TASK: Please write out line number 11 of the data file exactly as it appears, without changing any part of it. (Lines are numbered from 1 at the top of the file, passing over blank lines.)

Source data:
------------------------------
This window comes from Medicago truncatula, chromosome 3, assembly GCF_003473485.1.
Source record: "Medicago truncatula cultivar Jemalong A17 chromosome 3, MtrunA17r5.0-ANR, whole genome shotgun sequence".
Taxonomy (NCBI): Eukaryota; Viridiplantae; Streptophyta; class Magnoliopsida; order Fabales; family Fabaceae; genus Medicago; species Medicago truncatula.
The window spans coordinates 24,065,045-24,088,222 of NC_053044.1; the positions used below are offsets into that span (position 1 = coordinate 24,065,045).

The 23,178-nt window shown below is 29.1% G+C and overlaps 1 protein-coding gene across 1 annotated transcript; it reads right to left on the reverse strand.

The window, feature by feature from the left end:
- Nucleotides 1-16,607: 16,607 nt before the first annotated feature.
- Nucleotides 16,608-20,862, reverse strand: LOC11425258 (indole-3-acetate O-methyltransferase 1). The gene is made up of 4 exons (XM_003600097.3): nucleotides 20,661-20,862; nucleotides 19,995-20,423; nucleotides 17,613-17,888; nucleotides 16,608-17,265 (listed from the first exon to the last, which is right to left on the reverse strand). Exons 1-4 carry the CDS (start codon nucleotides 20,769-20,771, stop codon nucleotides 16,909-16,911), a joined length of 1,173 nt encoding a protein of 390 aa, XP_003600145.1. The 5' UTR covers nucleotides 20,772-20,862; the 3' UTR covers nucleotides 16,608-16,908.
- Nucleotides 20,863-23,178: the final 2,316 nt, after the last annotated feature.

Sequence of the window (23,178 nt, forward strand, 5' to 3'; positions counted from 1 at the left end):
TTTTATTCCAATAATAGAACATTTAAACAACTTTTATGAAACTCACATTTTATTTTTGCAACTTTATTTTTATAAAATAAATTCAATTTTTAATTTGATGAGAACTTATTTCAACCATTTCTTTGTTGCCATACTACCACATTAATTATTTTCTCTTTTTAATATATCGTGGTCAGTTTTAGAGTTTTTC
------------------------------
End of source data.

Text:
TTTTATTCCAATAATAGAACATTTAAACAACTTTTATGAAACTCACATTTTATTTTTGCAACTTTATTTTTATAAAATAAATTCAATTTTTAATTTGATGAGAACTTATTTCAACCATTTCTTTGTTGCCATACTACCACATTAATTATTTTCTCTTTTTAATATATCGTGGTCAGTTTTAGAGTTTTTC